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MP3 Vervein - The Weather Inside

My Bloody Valentine + Mazzy Star + Throwing Muses. A moody, atmospheric foursome with ethereal vocals, interwoven guitars and cello set to driving drums.

11 MP3 Songs
POP: Power Pop, ROCK: Emo

This band is four ladies who produce a gorgeous brand of haunting, powerful atmospheric rock. Their high, breathy, harmonic vocals are a perfect match for the uneasy, disquieted sounds they generate, and there are long periods of instrument-only work. They full-on jam out, not afraid to throw their considerable prowess with their weapons of choice on the table for all to hear. Highly enjoyable on many different levels. -- DP, https://www.tradebit.com (Spring 2006)
Eschewing the typically cloudy realm of shoegazy dream pop, these ethereal female vocals instead soar low along the ground, both comforting and ominous in their proximity. They ride confidently on thick, pummeling guitars propelled by dynamic percussion, pausing here and there to float on moody cellos and seep into the precise incisions of razor sharp guitar chimes. Ah boy—er, girl.

The second album from this four-female San Francisco outfit weaves multiple layers of emotional release including doubt, fury, melancholy, and hope into its indie rock. Like Mogwai compressed into pop-song lengths, the level of weight and depth present here flies in the face of the “girl band” stereotype. Breeders’ chugging guitars and spirited defiance surface as well, balanced by equal measures of Azure Ray-like somber, sparkling pop. Clearly reflected is the classical training of Vervein’s two founders, in compositions that bob, weave, and explode through dark, distorted forests and lonely, fog-shrouded lakes. Well-executed interplay between the assorted instrumentation adds to the rich, hearty beauty.

The Weather Inside is stormy, up close, and certainly not predicted in most mainstream meteorologic models, but I’d leave the umbrella at home nonetheless. This kind of exposure is refreshing. -- Ryan Schmidt, Zeromag (04.03.06)
This all-lady band creates rich rock sounds with harmonies from Jess Congdon and Esther Reyes that are near divine. The opening "Code Orange" is downplayed but still brings to mind Mazzy Star after listening to some harder rock bands and riffs from Congdon and Reyes that are buried in the mix. The Cure also seems to be a logical comparison with a darker, murky "Walkie Talkie" that rides the bass groove from the onset before the chorus reaches a fantastic crescendo. And it just continues to build off that. Brilliant! -- Jason MacNeil, PopMatters (03.04.06)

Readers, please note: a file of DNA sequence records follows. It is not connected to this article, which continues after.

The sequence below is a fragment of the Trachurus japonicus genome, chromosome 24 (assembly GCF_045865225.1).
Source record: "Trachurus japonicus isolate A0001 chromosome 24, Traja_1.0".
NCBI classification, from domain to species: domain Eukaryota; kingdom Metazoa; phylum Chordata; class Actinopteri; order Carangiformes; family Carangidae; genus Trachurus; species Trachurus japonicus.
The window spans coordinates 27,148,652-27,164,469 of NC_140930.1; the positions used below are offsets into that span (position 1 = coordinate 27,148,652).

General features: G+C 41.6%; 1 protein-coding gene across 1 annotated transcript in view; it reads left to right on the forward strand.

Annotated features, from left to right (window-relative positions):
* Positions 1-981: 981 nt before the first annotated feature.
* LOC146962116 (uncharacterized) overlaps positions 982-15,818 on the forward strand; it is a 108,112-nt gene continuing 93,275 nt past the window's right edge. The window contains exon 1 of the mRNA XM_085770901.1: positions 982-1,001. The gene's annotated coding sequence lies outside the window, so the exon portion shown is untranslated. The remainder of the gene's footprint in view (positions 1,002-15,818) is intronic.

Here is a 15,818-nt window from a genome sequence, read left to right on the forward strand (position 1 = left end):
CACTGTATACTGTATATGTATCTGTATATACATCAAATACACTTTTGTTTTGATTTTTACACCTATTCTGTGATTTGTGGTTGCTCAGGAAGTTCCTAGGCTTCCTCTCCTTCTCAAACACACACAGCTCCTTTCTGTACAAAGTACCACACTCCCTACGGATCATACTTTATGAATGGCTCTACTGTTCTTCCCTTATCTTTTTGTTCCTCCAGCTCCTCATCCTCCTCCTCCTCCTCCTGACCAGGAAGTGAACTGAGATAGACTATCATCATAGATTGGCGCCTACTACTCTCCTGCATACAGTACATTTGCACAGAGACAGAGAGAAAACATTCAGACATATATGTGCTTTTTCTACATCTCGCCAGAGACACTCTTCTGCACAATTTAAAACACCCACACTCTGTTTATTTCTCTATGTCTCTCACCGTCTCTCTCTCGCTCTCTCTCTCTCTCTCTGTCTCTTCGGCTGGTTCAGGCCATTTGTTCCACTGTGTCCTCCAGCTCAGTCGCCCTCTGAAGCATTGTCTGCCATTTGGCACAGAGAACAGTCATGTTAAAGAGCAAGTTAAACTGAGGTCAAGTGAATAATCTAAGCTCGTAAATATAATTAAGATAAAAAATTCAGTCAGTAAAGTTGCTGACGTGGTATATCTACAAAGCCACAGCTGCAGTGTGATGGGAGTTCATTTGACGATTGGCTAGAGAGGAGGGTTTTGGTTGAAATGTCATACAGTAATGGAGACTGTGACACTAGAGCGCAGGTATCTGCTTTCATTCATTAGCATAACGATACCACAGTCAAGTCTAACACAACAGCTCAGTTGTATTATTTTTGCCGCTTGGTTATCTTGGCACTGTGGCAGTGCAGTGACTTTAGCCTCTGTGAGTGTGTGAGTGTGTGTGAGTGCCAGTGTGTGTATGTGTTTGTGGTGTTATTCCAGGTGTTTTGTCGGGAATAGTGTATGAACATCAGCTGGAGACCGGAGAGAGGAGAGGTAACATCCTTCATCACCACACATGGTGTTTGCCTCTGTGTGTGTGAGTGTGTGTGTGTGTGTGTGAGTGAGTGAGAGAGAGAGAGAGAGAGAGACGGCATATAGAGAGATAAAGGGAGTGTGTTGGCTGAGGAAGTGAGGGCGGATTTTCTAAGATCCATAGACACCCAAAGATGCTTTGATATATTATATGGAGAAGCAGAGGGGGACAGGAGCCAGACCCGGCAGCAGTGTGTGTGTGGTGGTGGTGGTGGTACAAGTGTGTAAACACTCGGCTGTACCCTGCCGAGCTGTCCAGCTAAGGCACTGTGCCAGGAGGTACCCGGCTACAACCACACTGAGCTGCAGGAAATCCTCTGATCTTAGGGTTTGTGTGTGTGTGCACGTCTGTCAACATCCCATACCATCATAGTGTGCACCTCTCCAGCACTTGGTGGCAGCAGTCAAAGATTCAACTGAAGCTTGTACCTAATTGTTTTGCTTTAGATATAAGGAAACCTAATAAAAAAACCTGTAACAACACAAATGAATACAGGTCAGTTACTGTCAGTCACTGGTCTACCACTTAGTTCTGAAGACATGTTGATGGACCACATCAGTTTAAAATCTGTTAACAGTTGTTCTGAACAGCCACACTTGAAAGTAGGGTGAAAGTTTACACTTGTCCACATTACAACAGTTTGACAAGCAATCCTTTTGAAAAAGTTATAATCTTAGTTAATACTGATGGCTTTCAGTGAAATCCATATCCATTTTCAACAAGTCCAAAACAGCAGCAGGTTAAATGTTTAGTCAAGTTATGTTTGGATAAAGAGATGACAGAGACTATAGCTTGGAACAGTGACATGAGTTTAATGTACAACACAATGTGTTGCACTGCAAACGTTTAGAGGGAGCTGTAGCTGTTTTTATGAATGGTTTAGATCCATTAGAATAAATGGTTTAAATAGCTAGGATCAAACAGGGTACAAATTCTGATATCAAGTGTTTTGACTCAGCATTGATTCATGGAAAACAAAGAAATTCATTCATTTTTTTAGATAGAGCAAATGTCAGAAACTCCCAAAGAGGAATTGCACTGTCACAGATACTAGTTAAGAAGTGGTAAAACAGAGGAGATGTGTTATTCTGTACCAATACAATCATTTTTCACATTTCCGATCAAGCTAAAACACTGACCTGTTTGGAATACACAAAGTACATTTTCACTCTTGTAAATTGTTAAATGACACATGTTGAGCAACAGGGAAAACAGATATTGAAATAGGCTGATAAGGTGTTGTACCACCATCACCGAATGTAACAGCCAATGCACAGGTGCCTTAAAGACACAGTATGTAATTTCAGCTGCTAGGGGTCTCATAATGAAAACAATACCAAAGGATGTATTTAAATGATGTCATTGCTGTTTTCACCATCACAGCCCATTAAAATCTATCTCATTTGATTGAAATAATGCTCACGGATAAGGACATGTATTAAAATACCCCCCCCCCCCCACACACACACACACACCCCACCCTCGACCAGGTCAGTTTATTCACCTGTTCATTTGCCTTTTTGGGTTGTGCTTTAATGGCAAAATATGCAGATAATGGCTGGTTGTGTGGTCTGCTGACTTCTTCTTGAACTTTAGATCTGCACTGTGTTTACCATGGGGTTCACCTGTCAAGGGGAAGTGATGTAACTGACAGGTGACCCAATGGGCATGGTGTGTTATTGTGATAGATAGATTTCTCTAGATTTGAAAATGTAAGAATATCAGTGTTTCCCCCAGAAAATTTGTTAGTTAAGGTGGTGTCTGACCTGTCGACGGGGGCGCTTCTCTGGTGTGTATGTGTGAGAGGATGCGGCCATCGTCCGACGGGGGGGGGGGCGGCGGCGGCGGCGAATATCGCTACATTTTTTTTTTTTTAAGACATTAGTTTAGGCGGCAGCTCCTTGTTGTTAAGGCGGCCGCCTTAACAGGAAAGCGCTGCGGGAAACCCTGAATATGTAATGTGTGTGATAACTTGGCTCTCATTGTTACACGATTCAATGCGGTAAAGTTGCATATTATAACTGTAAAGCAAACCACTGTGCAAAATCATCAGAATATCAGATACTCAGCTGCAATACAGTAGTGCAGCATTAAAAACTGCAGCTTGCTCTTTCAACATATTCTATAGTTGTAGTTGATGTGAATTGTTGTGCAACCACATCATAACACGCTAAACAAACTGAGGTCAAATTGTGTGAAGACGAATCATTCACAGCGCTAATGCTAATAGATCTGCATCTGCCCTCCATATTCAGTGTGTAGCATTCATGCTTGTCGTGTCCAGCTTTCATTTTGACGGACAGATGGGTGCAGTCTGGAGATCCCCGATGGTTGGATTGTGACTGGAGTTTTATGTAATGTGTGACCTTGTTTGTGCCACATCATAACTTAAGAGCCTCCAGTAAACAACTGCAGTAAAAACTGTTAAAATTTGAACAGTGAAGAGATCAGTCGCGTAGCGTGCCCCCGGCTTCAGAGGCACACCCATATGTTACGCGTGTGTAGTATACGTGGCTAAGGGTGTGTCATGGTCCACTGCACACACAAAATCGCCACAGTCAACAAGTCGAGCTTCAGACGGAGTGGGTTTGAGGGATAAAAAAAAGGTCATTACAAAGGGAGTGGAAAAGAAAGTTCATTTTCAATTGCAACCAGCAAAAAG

Mental meteorology: the shifting patterns of the psyche, between mists, halcyon days, and downpours, provide an apt name for this newest collection of songs from SF-based quartet Vervein. The album’s cover image, in which sunlight glimmers through tree branches onto a loose linen weave, is a perfect indicator of the quartet’s expressionist sensibility, and the way their music seeks to convey mood (as distinct from drama).

Vervein’s members all have a background in classical music as well as many cumulative years of experience playing in punk bands, so it’s not surprising to find them eschewing the defined hooks of pop music in favor of more complicated rhythms and harmonics. Their debt to bands such as Sonic Youth and Mazzy Star is obvious; you can’t hum these songs, and it takes a few listens to draw out Vervein’s nuances from the bass-heavy undulations of their sound. From the beginning of The Weather Inside, the guitar fuzz in the background of “Code Orange” and the sunny drone of the chorus on “Walkie Talkie,” as well as the ricocheting percussion underpinning both songs, makes it abundantly clear that Vervein likes to rock.